Antibody measurement values were log10 transformed if confirmed to demonstrate non-normal distribution (i.e. IgG-S and IgM-S). We used Wilcoxon Rank Sum tests to primarily compare antibody levels between the two prior COVID infected cohorts: individuals with PASC and individuals recovered from prior COVID without PASC. We secondarily compared antibody levels in PASC with levels in a referent cohort of individuals with no prior COVID. We first transformed the time from vaccination variable using natural cubic splines, with knot placement optimized at the 5th, 35th, 65th, and 95th percentiles. We used spline transformation for the time from vaccination variable given the observation that longitudinal patterns of change over time for post-vaccination antibody levels are not sufficiently represented by alternate approaches to transformation that could be considered for statistical modeling [7]. For the primary pre-specified analyses, we then used multivariable linear regression analyses (adjusting for time from vaccination, age, sex, race/ethnicity, and indices of comorbidity burden) to examine the associations of PASC versus COVID-recovered status with first post-vaccination level of log10 IgG-S for each participant assayed more than 8 weeks after vaccination during the ‘plateau’ period [7]. We conducted sensitivity analyses excluding individuals who received the Johnson & Johnson (J&J) vaccine, given prior reports of lower antibody response following J&J compared to mRNA vaccination [11]. We repeated the main analyses for available data for IgM-S, IgG-N, and ACE2 measurements. In secondary analyses, we repeated regression analyses including multiplicative interaction terms for age and sex to assess for potential effect modification of PASC versus COVID-recovered group on the primary outcome (i.e. IgG-S antibody level during the ‘plateau’ period). Using all measurement data available across all timepoints for the IgG-S, IgM-S, and ACE2 assays (Table S1), we also secondarily used ROC analyses to examine the extent to which each assay may perform as a tool for distinguishing PASC from recovered-COVID status. We conducted all statistical analyses using R (v4.0.4) and considered statistical significance as a two-tailed P value < 0.05.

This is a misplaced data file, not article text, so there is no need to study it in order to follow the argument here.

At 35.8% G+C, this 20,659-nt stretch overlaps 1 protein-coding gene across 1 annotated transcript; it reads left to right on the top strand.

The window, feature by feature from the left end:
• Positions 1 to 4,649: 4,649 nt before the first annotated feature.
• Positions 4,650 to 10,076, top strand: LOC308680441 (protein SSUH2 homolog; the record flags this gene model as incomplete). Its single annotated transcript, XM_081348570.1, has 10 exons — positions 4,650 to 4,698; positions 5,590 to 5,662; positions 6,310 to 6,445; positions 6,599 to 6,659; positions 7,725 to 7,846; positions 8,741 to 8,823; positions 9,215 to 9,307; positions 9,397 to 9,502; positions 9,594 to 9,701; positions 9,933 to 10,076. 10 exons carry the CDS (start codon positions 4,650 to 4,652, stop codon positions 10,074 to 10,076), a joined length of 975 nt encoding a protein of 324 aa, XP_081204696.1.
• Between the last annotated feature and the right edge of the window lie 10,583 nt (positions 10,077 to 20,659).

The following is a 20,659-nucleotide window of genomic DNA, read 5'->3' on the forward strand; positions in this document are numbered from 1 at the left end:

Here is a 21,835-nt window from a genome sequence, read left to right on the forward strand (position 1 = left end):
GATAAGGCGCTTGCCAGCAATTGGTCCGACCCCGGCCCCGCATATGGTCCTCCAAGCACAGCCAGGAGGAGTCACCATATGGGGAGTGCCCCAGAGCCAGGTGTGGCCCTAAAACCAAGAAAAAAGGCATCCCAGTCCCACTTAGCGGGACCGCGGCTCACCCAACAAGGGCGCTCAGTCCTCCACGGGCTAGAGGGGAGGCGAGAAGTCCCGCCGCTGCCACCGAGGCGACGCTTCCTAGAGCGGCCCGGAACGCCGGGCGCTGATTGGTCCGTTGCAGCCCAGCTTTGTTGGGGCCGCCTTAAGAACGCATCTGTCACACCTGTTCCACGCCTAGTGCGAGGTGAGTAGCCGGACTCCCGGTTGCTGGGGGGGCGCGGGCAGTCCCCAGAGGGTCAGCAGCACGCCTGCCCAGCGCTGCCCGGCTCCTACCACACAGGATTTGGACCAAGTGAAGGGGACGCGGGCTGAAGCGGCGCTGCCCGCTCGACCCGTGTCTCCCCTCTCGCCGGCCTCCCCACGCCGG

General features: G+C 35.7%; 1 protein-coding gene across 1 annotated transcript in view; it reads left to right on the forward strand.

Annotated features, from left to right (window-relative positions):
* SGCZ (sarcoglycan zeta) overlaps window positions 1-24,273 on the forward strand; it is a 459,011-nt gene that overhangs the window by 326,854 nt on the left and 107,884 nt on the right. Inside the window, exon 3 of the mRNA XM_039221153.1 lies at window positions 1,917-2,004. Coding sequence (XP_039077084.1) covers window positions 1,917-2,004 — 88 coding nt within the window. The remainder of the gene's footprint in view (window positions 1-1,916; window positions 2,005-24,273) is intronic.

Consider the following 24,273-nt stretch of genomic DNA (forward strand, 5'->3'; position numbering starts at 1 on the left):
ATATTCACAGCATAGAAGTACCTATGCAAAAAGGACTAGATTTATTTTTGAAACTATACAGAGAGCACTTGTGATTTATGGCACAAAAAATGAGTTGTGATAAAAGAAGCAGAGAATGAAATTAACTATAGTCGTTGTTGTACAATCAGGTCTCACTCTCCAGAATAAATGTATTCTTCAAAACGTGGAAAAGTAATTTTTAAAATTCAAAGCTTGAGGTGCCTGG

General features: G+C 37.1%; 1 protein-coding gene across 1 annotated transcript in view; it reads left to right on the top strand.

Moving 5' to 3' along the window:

The primary cohort of 245 individuals with PASC were initially evaluated at a median 260 (IQR 199, 361) days following infection. The demographic and clinical characteristics for participants included in the primary analyses including both individuals in the PASC cohort and individuals in the COVID-recovered cohort are shown in Table 1, with PASC symptoms-related characteristics shown in Table S2; characteristics of the referent sample with no prior COVID are shown in Table S3. Participants had IgG-S, IgM-S, and IgG-N antibodies and ACE2 binding capacity assayed before or after receiving COVID vaccination of types shown in Table 1, with the range of days between completed vaccination and timing of serial antibody assays found to be similar across participant groups: -155 to + 363 days for PASC, -415 to + 384 days for COVID-recovered, and − 368 to + 483 for no prior COVID.